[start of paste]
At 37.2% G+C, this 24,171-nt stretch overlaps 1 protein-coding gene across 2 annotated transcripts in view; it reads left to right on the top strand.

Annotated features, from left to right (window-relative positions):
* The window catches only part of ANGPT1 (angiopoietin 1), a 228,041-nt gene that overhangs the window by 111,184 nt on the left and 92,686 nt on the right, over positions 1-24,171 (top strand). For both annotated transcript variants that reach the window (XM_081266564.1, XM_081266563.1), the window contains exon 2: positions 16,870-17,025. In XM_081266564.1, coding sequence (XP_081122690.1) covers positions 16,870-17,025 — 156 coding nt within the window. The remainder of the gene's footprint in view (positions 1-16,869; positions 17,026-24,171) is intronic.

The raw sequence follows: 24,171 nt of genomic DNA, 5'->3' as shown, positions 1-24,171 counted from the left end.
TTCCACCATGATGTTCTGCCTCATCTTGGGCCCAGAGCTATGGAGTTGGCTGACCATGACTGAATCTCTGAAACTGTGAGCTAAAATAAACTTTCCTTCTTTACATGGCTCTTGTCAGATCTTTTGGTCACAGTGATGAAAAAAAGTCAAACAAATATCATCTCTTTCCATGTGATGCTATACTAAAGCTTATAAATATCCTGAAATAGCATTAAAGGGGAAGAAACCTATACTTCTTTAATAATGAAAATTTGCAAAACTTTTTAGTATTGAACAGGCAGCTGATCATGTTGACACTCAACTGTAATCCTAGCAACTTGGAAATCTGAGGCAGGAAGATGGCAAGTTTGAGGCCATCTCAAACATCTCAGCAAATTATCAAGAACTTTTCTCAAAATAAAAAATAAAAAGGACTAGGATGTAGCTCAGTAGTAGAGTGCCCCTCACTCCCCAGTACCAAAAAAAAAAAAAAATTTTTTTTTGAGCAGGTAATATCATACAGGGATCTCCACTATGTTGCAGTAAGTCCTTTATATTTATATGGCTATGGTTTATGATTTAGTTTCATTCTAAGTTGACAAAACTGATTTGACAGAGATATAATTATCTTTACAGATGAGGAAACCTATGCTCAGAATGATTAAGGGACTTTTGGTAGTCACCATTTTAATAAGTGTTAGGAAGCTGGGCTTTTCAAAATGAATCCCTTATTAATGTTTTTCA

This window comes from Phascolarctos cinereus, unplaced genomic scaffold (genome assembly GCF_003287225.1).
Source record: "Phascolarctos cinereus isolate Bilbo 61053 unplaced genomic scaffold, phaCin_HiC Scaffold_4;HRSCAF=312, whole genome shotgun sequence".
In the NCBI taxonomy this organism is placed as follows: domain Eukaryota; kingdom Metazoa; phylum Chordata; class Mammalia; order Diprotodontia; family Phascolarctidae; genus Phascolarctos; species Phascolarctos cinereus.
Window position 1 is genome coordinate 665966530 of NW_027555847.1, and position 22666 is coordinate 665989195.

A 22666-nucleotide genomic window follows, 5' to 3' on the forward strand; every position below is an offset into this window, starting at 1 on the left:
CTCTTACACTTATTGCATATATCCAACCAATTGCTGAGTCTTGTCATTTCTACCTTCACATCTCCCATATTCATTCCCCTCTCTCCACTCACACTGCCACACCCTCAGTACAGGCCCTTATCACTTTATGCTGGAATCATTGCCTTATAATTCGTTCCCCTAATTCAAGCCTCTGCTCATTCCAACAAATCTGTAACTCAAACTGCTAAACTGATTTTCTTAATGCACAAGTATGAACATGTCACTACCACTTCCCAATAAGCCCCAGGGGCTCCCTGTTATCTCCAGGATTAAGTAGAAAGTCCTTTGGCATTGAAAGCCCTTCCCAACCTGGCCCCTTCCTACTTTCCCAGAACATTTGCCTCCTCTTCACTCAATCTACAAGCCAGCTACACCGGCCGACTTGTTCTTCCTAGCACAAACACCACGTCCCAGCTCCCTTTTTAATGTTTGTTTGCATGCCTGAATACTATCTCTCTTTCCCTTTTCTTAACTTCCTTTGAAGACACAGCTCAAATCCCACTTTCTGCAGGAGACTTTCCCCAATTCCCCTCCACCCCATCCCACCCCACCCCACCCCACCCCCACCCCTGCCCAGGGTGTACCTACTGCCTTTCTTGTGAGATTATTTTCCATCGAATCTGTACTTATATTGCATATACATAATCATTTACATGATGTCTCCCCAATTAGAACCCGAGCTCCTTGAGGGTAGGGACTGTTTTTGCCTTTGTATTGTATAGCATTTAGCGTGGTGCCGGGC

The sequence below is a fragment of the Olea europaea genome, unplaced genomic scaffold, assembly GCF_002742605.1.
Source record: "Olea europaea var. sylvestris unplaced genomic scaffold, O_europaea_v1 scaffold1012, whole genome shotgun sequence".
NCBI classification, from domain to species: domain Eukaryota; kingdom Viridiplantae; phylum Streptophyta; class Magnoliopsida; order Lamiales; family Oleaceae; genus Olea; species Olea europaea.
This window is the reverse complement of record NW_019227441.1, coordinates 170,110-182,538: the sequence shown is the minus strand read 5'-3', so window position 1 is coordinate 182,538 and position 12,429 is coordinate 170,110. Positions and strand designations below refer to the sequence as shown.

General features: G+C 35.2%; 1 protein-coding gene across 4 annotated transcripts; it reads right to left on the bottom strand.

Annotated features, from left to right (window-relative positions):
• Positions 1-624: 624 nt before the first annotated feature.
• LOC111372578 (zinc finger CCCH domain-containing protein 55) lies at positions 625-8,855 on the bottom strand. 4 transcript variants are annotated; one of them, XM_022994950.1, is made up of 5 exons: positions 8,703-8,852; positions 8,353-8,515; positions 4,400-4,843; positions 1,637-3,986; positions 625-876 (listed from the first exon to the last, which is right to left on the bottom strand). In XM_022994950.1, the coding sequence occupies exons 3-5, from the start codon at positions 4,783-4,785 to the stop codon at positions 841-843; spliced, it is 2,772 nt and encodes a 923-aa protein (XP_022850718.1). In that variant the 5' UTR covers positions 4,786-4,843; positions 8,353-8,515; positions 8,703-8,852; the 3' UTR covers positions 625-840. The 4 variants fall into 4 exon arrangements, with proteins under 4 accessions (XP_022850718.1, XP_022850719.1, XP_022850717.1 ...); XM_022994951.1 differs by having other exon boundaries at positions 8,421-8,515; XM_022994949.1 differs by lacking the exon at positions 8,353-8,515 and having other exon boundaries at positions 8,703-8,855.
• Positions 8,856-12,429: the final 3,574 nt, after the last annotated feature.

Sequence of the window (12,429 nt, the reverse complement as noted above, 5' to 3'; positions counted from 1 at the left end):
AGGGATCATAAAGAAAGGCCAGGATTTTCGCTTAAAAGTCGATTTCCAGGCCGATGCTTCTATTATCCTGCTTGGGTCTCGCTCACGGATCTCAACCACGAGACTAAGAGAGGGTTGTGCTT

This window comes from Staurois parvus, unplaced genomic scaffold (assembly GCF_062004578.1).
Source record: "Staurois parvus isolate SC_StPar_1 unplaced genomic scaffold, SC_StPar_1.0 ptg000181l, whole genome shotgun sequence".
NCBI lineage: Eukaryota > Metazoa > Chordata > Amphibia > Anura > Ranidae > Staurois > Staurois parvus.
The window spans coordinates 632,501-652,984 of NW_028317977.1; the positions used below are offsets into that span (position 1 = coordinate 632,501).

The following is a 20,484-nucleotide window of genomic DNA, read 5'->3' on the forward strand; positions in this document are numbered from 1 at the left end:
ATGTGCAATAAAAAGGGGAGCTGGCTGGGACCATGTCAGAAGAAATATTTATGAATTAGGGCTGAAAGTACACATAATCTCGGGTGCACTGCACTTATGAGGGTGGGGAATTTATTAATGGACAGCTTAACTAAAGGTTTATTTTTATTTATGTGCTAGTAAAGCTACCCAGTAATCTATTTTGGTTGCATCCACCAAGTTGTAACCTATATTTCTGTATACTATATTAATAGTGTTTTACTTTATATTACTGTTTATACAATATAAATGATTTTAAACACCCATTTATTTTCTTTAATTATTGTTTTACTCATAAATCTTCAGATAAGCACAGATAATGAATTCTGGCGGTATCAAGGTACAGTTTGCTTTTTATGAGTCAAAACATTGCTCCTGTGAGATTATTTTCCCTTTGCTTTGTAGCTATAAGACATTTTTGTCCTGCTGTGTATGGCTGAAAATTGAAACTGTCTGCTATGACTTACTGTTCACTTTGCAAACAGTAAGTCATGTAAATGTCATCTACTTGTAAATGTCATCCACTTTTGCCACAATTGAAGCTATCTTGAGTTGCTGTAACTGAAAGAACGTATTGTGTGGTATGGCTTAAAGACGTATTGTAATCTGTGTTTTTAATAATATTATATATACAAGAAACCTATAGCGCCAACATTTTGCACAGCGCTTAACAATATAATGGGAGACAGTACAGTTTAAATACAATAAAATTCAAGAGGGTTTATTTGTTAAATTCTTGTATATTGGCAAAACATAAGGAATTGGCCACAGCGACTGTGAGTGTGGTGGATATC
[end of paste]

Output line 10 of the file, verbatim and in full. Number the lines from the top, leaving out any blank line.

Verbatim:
A 22666-nucleotide genomic window follows, 5' to 3' on the forward strand; every position below is an offset into this window, starting at 1 on the left: